When California passed its Paid Family Leave Act, it became the first state in the nation to make paid family leave available to virtually every private sector worker, a distinction it still shares with just one other state.  The hope was that this groundbreaking legislation would provide access to paid leave for family caregiving for the vast sectors of the workforce – particularly low-wage workers – that have little or no access to paid sick days, paid vacation, or paid parental or family leave.

A recent CEPR-CUNY study based on a poll of California voters found that well under half (42.7%) of respondents had seen, read or heard of the PFL program. Even among those who had voted in the previous general election, just 44.9 percent knew about the program. This is an important improvement over the 29.7 percent of voters who knew about PFL in 2003. The increase in awareness over the past eight years occurred overwhelmingly among women. This may be due to the fact that the state now informs new mothers about the paid family leave program. Nevertheless, it is worrying that awareness of paid family leave is lowest among those workers who need it most – Black and Latino workers, and workers with lower wages or less education. The Poll results indicate clearly that more needs to be done to reach these workers.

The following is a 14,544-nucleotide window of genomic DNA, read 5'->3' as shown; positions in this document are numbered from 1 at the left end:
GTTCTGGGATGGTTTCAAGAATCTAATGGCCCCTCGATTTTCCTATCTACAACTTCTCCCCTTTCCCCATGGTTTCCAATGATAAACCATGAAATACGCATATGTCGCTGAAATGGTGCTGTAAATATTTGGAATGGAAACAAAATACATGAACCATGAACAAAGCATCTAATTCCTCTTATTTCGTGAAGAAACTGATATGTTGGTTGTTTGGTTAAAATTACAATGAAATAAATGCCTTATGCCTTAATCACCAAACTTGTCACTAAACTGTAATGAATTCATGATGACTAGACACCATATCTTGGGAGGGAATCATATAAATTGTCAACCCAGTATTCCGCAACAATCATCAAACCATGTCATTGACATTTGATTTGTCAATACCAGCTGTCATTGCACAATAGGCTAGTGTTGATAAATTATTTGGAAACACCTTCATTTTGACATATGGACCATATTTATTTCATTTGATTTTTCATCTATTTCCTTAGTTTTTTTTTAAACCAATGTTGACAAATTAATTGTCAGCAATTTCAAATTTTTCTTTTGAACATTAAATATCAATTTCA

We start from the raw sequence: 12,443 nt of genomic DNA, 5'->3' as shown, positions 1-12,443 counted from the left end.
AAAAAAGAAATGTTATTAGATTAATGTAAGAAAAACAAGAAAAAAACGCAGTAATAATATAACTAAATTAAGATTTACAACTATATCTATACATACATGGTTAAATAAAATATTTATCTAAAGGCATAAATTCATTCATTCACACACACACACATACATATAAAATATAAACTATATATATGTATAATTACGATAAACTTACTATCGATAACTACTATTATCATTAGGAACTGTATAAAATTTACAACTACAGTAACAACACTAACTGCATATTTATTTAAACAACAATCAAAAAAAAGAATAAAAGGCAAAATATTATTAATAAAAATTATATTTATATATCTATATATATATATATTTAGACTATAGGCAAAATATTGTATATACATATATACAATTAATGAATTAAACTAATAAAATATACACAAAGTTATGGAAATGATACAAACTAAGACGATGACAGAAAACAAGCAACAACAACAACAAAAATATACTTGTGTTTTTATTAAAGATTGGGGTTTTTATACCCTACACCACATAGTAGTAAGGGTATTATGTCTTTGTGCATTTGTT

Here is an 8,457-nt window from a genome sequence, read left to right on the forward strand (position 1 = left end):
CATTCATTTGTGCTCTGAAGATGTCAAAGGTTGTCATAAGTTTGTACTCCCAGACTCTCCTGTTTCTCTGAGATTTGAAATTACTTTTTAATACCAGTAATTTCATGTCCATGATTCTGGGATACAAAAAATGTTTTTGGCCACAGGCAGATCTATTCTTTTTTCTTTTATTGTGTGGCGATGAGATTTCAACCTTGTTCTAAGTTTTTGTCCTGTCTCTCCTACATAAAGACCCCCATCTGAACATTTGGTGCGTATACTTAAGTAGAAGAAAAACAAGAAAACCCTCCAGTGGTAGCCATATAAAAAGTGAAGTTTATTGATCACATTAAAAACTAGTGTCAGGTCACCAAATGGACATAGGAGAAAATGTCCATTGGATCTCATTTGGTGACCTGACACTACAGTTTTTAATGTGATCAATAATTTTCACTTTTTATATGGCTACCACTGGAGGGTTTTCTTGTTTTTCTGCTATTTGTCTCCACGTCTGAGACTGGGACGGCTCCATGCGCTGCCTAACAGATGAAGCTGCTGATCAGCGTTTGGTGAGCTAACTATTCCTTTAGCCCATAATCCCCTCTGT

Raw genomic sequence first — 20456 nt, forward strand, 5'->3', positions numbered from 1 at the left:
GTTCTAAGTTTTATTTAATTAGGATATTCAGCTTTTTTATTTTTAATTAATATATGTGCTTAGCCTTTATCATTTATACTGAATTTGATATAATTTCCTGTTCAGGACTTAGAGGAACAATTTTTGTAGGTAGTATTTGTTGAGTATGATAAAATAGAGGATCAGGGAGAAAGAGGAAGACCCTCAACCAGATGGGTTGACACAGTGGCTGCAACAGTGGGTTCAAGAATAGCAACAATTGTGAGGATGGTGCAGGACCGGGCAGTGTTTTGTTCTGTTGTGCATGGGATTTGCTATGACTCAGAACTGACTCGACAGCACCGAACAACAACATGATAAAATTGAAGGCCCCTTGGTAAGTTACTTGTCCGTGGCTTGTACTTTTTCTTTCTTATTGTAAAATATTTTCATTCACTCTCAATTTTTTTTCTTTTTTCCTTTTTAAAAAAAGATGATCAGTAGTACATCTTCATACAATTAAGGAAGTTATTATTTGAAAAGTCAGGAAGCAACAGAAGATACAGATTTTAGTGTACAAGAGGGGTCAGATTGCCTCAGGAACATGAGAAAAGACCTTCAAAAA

Providing doctors with brochures that explain the program and requiring them to display the information prominently in their offices would help. Making the brochures available at WIC centers, which help new mothers and babies meet their nutrition needs, is another way to let low-income workers know about the program.